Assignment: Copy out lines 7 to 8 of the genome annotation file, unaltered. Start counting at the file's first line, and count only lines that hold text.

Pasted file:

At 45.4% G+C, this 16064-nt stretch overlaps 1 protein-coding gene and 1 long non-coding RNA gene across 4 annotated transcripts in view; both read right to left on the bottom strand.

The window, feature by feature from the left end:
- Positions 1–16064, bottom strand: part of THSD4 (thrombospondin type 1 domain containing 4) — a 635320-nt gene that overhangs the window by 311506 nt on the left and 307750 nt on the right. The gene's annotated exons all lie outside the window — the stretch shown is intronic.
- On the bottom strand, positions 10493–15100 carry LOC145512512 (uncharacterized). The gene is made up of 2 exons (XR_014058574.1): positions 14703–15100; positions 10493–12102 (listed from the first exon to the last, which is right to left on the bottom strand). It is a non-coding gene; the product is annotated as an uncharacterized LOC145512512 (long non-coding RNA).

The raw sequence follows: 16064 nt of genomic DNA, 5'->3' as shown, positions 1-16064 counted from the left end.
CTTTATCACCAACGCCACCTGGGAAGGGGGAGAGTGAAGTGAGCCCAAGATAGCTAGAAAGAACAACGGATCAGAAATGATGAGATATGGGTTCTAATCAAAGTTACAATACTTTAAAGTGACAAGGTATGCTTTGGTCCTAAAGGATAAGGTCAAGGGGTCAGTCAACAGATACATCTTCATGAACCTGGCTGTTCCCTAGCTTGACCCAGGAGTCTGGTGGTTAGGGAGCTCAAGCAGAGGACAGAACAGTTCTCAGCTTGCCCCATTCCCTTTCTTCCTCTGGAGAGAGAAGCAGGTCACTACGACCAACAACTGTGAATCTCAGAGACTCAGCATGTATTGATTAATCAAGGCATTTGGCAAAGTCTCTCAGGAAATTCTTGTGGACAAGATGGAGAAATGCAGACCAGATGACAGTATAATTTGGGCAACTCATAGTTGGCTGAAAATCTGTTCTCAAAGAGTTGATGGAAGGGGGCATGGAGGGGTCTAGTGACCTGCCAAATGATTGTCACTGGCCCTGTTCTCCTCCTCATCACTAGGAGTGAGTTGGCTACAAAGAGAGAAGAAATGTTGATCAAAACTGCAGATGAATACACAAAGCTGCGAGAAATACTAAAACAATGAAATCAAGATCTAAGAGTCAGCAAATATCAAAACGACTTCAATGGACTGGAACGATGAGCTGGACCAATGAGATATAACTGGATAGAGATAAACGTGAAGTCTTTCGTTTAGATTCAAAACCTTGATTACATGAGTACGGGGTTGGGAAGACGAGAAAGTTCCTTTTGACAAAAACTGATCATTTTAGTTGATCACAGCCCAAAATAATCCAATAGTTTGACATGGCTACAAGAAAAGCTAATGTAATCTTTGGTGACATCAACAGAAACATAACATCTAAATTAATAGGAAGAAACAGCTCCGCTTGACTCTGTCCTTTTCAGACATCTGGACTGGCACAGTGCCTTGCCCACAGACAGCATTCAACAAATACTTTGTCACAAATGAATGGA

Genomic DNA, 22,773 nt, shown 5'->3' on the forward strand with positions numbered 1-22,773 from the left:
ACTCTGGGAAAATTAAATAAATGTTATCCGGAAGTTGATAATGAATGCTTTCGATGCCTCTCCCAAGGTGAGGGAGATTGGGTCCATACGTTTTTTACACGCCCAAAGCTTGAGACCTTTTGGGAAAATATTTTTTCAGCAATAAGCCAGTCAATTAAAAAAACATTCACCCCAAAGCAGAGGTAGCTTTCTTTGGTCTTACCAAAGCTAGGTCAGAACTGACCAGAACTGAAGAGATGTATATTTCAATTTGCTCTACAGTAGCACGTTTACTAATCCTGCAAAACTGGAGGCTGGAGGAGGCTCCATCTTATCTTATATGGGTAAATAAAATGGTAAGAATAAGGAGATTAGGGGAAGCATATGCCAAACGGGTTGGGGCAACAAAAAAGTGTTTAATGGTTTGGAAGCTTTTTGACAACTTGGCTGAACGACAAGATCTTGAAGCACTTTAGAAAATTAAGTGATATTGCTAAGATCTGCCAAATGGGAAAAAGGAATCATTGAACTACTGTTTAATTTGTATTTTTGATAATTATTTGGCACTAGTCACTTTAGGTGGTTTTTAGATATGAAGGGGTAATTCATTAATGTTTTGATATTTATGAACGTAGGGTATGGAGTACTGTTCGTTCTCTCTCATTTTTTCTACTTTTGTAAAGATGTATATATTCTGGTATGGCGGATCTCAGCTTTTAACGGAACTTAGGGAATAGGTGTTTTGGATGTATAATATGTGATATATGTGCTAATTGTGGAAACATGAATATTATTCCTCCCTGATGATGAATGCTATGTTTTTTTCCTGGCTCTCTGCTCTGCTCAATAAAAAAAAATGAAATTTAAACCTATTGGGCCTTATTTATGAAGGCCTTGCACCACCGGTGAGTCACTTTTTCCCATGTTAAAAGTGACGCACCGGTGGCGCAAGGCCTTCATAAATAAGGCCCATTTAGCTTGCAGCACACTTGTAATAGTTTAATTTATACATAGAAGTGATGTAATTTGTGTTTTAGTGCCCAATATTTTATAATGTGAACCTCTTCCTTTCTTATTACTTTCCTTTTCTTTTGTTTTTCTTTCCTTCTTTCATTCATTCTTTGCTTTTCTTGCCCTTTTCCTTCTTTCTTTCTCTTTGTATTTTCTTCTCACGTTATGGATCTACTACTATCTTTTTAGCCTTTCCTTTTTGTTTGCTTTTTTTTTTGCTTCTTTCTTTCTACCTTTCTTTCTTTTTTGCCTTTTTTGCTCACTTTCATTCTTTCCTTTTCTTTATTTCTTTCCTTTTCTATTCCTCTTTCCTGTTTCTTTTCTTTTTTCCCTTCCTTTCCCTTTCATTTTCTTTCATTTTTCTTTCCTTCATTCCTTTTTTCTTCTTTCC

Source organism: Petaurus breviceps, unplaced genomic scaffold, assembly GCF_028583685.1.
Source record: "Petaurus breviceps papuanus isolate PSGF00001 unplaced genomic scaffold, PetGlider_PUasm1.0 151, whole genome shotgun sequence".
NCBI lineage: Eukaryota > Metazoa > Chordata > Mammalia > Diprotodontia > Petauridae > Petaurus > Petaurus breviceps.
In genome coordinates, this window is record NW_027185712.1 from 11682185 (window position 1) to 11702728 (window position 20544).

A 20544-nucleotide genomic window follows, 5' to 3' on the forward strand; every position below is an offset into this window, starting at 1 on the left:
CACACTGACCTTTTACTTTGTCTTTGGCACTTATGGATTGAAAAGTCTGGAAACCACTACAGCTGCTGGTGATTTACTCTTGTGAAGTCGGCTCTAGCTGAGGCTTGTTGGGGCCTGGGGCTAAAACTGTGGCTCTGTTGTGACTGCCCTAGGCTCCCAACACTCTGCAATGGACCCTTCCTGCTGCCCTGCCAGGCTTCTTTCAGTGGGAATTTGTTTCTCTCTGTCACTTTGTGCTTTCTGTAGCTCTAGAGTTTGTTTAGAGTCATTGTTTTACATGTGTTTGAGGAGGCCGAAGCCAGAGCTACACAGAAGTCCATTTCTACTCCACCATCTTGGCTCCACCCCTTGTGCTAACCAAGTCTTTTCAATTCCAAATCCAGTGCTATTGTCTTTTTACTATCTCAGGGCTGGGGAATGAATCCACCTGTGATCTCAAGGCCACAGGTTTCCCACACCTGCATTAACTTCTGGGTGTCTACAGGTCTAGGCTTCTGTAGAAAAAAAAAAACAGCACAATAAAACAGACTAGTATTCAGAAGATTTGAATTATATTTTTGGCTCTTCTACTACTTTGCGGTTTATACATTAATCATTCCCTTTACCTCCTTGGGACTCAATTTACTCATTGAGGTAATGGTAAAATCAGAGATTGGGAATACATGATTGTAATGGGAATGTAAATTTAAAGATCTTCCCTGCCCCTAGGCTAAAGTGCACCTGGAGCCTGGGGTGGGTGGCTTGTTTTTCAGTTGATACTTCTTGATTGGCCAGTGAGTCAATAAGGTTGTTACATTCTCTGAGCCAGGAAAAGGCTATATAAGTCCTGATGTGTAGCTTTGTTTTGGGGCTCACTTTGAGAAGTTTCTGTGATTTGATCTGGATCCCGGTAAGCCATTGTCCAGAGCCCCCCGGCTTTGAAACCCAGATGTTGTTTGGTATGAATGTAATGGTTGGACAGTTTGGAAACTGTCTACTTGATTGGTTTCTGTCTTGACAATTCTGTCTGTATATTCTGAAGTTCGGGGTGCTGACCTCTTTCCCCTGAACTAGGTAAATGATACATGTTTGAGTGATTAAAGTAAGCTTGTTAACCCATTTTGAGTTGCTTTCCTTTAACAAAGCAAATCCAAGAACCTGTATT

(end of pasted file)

Genomic DNA, 22,773 nt, shown 5'->3' on the forward strand with positions numbered 1-22,773 from the left:
ACTCTGGGAAAATTAAATAAATGTTATCCGGAAGTTGATAATGAATGCTTTCGATGCCTCTCCCAAGGTGAGGGAGATTGGGTCCATACGTTTTTTACACGCCCAAAGCTTGAGACCTTTTGGGAAAATATTTTTTCAGCAATAAGCCAGTCAATTAAAAAAACATTCACCCCAAAGCAGAGGTAGCTTTCTTTGGTCTTACCAAAGCTAGGTCAGAACTGACCAGAACTGAAGAGATGTATATTTCAATTTGCTCTACAGTAGCACGTTTACTAATCCTGCAAAACTGGAGGCTGGAGGAGGCTCCATCTTATCTTATATGGGTAAATAAAATGGTAAGAATAAGGAGATTAGGGGAAGCATATGCCAAACGGGTTGGGGCAACAAAAAAGTGTTTAATGGTTTGGAAGCTTTTTGACAACTTGGCTGAACGACAAGATCTTGAAGCACTTTAGAAAATTAAGTGATATTGCTAAGATCTGCCAAATGGGAAAAAGGAATCATTGAACTACTGTTTAATTTGTATTTTTGATAATTATTTGGCACTAGTCACTTTAGGTGGTTTTTAGATATGAAGGGGTAATTCATTAATGTTTTGATATTTATGAACGTAGGGTATGGAGTACTGTTCGTTCTCTCTCATTTTTTCTACTTTTGTAAAGATGTATATATTCTGGTATGGCGGATCTCAGCTTTTAACGGAACTTAGGGAATAGGTGTTTTGGATGTATAATATGTGATATATGTGCTAATTGTGGAAACATGAATATTATTCCTCCCTGATGATGAATGCTATGTTTTTTTCCTGGCTCTCTGCTCTGCTCAATAAAAAAAAATGAAATTTAAACCTATTGGGCCTTATTTATGAAGGCCTTGCACCACCGGTGAGTCACTTTTTCCCATGTTAAAAGTGACGCACCGGTGGCGCAAGGCCTTCATAAATAAGGCCCATTTAGCTTGCAGCACACTTGTAATAGTTTAATTTATACATAGAAGTGATGTAATTTGTGTTTTAGTGCCCAATATTTTATAATGTGAACCTCTTCCTTTCTTATTACTTTCCTTTTCTTTTGTTTTTCTTTCCTTCTTTCATTCATTCTTTGCTTTTCTTGCCCTTTTCCTTCTTTCTTTCTCTTTGTATTTTCTTCTCACGTTATGGATCTACTACTATCTTTTTAGCCTTTCCTTTTTGTTTGCTTTTTTTTTTGCTTCTTTCTTTCTACCTTTCTTTCTTTTTTGCCTTTTTTGCTCACTTTCATTCTTTCCTTTTCTTTATTTCTTTCCTTTTCTATTCCTCTTTCCTGTTTCTTTTCTTTTTTCCCTTCCTTTCCCTTTCATTTTCTTTCATTTTTCTTTCCTTCATTCCTTTTTTCTTCTTTCC